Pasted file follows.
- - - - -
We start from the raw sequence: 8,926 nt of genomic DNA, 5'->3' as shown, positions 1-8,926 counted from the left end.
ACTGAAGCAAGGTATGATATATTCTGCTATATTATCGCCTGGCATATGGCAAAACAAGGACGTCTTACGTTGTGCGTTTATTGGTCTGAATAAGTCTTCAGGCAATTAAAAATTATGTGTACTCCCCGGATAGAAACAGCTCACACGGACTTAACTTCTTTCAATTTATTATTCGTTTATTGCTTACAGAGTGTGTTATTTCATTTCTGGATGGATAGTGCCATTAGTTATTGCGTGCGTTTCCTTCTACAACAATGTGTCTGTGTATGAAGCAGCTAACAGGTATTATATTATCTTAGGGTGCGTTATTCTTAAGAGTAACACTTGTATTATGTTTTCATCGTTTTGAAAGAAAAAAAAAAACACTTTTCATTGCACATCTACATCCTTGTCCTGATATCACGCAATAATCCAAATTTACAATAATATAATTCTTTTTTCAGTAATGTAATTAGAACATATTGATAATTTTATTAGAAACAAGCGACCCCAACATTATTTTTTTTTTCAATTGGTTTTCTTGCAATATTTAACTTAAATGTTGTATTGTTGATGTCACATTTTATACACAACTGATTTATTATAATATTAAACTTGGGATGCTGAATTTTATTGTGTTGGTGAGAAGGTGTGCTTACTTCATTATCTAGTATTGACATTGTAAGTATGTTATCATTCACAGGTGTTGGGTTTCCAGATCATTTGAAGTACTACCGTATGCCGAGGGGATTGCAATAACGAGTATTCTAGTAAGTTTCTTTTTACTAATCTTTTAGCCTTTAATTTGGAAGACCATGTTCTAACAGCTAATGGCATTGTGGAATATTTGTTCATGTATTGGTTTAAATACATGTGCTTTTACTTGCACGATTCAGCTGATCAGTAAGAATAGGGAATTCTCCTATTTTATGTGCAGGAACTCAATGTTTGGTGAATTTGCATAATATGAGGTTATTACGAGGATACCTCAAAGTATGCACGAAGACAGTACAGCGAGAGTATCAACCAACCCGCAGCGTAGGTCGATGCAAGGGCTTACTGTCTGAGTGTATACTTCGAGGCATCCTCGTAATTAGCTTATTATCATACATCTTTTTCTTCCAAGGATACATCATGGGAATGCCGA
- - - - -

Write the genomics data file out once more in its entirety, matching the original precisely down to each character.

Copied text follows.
We start from the raw sequence: 8,926 nt of genomic DNA, 5'->3' as shown, positions 1-8,926 counted from the left end.
ACTGAAGCAAGGTATGATATATTCTGCTATATTATCGCCTGGCATATGGCAAAACAAGGACGTCTTACGTTGTGCGTTTATTGGTCTGAATAAGTCTTCAGGCAATTAAAAATTATGTGTACTCCCCGGATAGAAACAGCTCACACGGACTTAACTTCTTTCAATTTATTATTCGTTTATTGCTTACAGAGTGTGTTATTTCATTTCTGGATGGATAGTGCCATTAGTTATTGCGTGCGTTTCCTTCTACAACAATGTGTCTGTGTATGAAGCAGCTAACAGGTATTATATTATCTTAGGGTGCGTTATTCTTAAGAGTAACACTTGTATTATGTTTTCATCGTTTTGAAAGAAAAAAAAAAACACTTTTCATTGCACATCTACATCCTTGTCCTGATATCACGCAATAATCCAAATTTACAATAATATAATTCTTTTTTCAGTAATGTAATTAGAACATATTGATAATTTTATTAGAAACAAGCGACCCCAACATTATTTTTTTTTTCAATTGGTTTTCTTGCAATATTTAACTTAAATGTTGTATTGTTGATGTCACATTTTATACACAACTGATTTATTATAATATTAAACTTGGGATGCTGAATTTTATTGTGTTGGTGAGAAGGTGTGCTTACTTCATTATCTAGTATTGACATTGTAAGTATGTTATCATTCACAGGTGTTGGGTTTCCAGATCATTTGAAGTACTACCGTATGCCGAGGGGATTGCAATAACGAGTATTCTAGTAAGTTTCTTTTTACTAATCTTTTAGCCTTTAATTTGGAAGACCATGTTCTAACAGCTAATGGCATTGTGGAATATTTGTTCATGTATTGGTTTAAATACATGTGCTTTTACTTGCACGATTCAGCTGATCAGTAAGAATAGGGAATTCTCCTATTTTATGTGCAGGAACTCAATGTTTGGTGAATTTGCATAATATGAGGTTATTACGAGGATACCTCAAAGTATGCACGAAGACAGTACAGCGAGAGTATCAACCAACCCGCAGCGTAGGTCGATGCAAGGGCTTACTGTCTGAGTGTATACTTCGAGGCATCCTCGTAATTAGCTTATTATCATACATCTTTTTCTTCCAAGGATACATCATGGGAATGCCGA